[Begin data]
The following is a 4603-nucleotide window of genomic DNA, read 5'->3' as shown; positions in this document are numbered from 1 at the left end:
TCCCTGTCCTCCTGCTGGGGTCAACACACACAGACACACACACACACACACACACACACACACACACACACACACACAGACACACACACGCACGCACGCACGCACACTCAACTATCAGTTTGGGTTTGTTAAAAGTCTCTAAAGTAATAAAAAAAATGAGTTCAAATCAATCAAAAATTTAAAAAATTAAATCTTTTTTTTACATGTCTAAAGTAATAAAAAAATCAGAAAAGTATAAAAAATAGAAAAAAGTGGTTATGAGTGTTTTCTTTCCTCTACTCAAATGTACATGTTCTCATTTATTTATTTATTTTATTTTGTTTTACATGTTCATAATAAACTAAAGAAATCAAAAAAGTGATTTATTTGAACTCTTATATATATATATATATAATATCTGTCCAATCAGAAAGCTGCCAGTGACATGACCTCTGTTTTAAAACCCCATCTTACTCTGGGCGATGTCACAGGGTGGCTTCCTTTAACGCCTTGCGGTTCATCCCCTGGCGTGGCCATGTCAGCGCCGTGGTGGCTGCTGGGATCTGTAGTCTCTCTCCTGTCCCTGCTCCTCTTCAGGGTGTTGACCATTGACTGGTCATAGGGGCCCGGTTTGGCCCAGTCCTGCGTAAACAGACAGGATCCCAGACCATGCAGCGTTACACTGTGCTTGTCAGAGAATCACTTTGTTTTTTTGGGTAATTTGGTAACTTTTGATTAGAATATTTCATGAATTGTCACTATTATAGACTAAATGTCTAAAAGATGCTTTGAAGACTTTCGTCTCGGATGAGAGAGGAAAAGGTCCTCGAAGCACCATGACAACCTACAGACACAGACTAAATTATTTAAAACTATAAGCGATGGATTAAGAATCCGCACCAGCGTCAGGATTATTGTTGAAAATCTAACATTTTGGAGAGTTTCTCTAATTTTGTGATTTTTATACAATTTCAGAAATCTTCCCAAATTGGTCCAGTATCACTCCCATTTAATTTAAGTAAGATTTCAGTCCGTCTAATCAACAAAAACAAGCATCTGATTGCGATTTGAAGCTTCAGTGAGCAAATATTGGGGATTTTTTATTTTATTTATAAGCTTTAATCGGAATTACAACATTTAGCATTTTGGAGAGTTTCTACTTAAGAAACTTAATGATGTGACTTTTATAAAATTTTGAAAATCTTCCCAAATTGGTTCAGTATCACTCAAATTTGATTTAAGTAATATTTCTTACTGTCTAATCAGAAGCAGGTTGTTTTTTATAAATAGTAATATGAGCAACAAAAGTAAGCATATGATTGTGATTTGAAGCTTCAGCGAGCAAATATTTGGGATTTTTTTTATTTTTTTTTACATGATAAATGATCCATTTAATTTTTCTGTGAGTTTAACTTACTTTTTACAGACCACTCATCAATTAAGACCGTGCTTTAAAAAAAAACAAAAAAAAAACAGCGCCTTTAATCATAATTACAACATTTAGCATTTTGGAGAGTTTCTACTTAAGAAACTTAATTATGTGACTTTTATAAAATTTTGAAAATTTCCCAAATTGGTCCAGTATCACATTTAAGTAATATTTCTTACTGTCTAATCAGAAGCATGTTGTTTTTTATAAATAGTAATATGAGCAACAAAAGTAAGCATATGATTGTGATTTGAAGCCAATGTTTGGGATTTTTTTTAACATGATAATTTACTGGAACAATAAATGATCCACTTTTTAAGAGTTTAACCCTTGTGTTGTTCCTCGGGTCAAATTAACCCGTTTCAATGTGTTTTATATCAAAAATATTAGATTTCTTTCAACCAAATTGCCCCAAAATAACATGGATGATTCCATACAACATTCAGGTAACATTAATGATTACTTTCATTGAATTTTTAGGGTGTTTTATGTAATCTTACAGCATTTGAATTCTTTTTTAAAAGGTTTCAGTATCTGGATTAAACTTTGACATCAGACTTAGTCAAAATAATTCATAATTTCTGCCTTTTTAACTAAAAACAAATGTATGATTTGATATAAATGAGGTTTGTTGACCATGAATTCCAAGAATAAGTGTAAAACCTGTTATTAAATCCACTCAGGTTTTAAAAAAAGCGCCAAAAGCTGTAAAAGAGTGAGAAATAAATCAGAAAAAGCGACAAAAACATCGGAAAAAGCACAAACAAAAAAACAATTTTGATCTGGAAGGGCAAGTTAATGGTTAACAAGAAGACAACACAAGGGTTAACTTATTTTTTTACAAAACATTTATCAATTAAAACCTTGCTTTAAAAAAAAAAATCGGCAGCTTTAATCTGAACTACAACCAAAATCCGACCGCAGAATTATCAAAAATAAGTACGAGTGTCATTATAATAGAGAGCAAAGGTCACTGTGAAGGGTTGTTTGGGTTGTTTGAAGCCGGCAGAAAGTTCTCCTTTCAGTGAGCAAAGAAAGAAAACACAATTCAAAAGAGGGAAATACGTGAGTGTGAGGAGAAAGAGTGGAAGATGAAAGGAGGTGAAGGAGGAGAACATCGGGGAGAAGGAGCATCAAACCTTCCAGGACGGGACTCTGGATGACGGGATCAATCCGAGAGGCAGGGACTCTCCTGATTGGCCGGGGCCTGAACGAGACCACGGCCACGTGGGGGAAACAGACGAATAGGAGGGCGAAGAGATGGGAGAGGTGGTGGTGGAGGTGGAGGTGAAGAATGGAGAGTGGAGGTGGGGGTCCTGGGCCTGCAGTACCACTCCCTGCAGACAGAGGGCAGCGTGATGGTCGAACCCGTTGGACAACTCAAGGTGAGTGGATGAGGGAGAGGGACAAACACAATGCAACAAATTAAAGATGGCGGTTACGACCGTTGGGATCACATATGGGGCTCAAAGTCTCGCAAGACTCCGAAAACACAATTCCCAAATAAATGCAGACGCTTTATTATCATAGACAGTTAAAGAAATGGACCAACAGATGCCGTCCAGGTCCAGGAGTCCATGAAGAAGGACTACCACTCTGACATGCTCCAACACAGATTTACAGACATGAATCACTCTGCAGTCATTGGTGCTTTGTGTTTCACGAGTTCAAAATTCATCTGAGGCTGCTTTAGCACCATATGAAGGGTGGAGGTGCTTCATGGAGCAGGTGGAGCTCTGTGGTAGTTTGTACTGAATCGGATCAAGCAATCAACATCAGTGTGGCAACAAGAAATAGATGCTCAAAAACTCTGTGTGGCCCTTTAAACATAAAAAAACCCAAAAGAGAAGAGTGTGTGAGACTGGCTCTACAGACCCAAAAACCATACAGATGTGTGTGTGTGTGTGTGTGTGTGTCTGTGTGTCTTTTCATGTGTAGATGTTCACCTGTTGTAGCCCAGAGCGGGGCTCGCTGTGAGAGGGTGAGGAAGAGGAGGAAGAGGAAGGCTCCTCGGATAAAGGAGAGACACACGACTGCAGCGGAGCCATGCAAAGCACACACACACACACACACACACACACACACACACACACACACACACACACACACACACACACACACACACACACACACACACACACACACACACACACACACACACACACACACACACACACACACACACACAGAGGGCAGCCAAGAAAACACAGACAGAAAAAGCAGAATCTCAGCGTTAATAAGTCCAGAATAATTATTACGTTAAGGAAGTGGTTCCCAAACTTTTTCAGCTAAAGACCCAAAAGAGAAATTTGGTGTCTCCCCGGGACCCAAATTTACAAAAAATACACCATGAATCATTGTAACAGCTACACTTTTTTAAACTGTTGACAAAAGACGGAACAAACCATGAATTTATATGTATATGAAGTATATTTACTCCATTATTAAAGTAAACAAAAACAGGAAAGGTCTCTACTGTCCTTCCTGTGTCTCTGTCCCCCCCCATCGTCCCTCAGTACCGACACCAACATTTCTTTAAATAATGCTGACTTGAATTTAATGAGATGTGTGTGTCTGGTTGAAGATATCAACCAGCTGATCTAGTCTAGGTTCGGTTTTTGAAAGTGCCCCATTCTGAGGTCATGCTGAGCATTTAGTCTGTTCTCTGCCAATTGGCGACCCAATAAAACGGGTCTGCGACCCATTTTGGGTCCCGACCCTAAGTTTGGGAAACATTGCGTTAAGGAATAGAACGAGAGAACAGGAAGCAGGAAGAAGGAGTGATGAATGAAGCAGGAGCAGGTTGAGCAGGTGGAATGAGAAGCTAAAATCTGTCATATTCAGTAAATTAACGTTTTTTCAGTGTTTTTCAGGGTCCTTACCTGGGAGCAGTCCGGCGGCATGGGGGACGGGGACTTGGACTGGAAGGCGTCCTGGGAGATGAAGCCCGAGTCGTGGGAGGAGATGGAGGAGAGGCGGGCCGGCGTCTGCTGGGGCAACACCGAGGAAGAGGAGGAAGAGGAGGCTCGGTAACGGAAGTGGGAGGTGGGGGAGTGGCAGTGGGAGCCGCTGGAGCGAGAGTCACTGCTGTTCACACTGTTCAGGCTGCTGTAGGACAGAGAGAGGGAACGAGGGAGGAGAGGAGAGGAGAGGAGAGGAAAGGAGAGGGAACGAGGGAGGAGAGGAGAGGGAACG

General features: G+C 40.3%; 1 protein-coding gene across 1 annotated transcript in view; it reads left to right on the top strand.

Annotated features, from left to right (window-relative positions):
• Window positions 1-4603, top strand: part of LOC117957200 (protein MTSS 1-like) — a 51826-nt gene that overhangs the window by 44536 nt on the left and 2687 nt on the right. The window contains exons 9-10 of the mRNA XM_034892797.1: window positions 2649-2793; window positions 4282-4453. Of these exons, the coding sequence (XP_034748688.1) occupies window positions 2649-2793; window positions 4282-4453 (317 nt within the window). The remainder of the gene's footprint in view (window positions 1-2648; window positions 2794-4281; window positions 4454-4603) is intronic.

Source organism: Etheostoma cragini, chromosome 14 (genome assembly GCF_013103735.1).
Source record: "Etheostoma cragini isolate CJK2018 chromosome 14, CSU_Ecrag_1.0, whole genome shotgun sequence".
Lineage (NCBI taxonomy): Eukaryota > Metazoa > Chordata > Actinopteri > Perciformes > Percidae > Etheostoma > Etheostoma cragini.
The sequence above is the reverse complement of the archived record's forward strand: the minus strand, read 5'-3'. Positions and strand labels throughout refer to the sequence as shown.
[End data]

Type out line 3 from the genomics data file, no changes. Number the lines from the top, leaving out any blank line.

General features: G+C 40.3%; 1 protein-coding gene across 1 annotated transcript in view; it reads left to right on the top strand.